Simon moved to Georgia Tech in the fall of 2014. He studies how the versatile, agile locomotion of animals arises from their physiological components using the perspective of physics and comparative biology. He completed his graduate training at UC, Berkeley and postdoctoral research at the University of Washington.
University Contact Info
School of Physics
School of Biological Sciences
Adjunct in Biomedical Engineering
Bioengineering Graduate Program
Quantitative Biosciences Graduate Program
Georgia Institute of Technology
Howey Physics Building
837 State St. NW
Atlanta, GA 30313
The Sponberg Group @ Georgia Tech
Agile Systems Lab
837 State St. NW
Howey Physics Building W208/W209
Atlanta, GA 30313
Dr. Izaak Neveln
Ph.D. from Northwestern Univ.
Izaak Neveln is a post-doctoral researcher with a Ph.D. in Biomedical Engineering from Northwestern University where he studied the infomechanics of weakly electric knifefish using bio-inspired robotics. Infomechanics studies the flow of information between the brain, body, and environment in an attempt to study how animals interact with their world. Currently he is investigating the centralization vs. decentralization of control in running by measuring shared information in motor signals and mechanical variables in cockroaches. He is excited that his research has emerged from the seas, crawled onto land, and might soon take to the skies!
Dr. Brett Aiello
Ph.D. from University of Chicago
Travis studies muscle.
Megan studies fluids, moths, and their interactions.
Joy obtained her B.S. in Biology and Physics-Engineering from Washington and Lee University in Lexington, VA. While there, she researched how electrical signals for gastrointestinal motility are altered by disease states. She has an interest in the interface between biomechanics and neural control that started with her undergrad research, and is excited to work in the Sponberg lab, because--let's face it--moths are a lot cuter than guts. When not in lab, she enjoys reading books, going to the movies, hiking, and playing video games.
Jeff is a first-year Bioengineering PhD student. He is excited to apply his mechanical engineering training to study the control of movement. His work investigates the mechanics of wing flapping and the resonance properties of that enable flight at small scales. He has previously worked on projects investigating the control of high-velocity throwing and designing mechanical simulation software.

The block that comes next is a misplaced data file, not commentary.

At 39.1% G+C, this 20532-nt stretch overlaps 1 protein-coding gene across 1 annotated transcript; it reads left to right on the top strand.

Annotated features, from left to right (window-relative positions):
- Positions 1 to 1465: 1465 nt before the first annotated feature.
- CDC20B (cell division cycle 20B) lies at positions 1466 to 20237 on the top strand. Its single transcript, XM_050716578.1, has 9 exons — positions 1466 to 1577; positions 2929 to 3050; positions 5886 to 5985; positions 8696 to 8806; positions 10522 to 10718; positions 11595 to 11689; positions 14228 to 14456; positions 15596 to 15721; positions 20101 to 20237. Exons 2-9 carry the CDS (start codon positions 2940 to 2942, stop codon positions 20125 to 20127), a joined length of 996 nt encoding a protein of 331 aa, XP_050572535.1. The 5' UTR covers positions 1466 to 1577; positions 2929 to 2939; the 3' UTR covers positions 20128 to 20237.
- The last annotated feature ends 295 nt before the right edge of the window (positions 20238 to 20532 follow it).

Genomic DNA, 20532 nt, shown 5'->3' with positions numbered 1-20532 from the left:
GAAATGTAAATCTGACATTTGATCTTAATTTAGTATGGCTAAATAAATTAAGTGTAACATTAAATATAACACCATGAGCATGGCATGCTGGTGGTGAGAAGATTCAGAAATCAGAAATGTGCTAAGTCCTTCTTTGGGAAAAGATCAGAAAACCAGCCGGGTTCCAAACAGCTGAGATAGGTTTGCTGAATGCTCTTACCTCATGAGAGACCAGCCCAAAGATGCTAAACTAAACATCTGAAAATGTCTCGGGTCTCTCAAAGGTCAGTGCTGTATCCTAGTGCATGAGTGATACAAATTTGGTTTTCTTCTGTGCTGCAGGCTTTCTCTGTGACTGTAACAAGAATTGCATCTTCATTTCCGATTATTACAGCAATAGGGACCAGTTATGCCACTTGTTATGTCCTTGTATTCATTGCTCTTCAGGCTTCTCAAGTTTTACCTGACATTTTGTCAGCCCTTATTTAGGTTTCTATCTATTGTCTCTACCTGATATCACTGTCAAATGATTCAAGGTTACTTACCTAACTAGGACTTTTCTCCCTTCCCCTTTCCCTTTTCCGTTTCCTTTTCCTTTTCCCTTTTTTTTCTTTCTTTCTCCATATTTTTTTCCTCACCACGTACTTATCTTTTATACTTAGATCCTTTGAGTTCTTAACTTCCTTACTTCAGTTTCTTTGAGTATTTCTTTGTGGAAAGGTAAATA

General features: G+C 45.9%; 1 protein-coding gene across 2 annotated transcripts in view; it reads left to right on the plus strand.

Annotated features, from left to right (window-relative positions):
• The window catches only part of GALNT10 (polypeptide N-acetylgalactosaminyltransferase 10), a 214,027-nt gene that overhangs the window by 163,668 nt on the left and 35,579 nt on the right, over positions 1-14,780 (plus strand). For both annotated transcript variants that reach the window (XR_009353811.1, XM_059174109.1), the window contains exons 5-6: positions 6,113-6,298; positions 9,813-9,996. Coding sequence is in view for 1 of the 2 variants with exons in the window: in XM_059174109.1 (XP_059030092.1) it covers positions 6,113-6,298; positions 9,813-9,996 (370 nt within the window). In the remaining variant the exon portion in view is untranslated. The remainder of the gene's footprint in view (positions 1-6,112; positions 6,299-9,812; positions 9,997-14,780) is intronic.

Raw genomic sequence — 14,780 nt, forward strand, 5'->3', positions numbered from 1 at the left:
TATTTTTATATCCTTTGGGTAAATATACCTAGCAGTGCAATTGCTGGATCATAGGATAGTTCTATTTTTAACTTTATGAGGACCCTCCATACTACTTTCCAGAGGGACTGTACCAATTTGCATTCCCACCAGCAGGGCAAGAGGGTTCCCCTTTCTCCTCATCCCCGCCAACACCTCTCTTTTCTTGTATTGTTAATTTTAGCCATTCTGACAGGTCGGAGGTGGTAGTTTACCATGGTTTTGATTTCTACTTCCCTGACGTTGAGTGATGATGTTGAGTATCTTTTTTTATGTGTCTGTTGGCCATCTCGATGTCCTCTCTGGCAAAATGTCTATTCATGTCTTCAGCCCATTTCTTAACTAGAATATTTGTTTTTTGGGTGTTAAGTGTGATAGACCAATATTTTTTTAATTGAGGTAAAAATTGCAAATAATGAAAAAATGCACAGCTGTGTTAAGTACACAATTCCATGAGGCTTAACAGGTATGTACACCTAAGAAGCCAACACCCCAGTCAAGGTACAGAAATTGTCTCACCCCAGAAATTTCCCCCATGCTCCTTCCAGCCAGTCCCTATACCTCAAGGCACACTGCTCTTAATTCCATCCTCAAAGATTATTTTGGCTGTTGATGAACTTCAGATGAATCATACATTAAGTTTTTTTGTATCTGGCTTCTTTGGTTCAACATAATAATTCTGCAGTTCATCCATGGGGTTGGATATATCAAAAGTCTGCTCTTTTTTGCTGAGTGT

Ph.D. Rotation Student
Brandon Pratt comes to us from the University of Washington, where he received Bachelor of Science degrees in neurobiology, and molecular, cellular, and developmental biology. Prior to joining the lab, Brandon conducted research on novel neuraminidase mutants involved in influenza evolution in the Bloom laboratory at Fred Hutchinson Cancer Research Center, and on the sensory capabilities of insect wings in the Daniel laboratory at the University of Washington. He is broadly interested in how the nervous systems of animals encode, process, and integrate sensory information relevant for locomotion. In the lab, Brandon intends to use control theoretical and neuroscience approaches to reveal how the visual system of flying insects processes the complex visual information associated with flower tracking in order to produce behaviorally relevant locomotor outputs.
Biology & Psychology (Tufts Univ.)
Philip is biomedical engineering major with an interest in the control of animal movement. He works with Izaak on the centralization and decentralization of control in running animals and is the resident cockroach wrangler.
Isabel is a biology major interested in neuroscience and behavioral biology. When she is not working in the lab with Megan and the moths, she is running, reading, or trying to capture moths around campus.
Amoolya is an undergraduate in Biomedical Engineering major with a strong background in dynamical systems and other fields of applied mathematics. He is currently working with Izaak on a stochastic coupled oscillator model of the neural patterns of stride in cockroaches to investigate how decentralized and centralized control can be described mathematically. When not working, Amoolya can be found running around Atlanta, cooking or eating.
Kyle is an undergraduate Mechanical Engineering major interested in biomechanics and its application to robotic design. He works with Izaak on centralization and decentralization of control using a highly variable robotic model.
Rachel Barker (Physics -- now at Sober Lab Emory)
Chidinma "Chi Chi" Chukwueke (BME -- now at Abbott Labs)
Steven Chandler (Research Technician -- now at Gravish Lab UCSD)
Gabriela Maria Hernandez (Physics, Univ. of Miama)
Usama bin Sikandar (EE -- Masters)
Brittany Bayley (Physics -- Masters)
William Xia (ECE)
Natalie Murray (Physics)
Frank Adams (Physics/Mech. Eng. Clark Atlanta Univ.)
Ravi Chauhan (Mech. Eng.)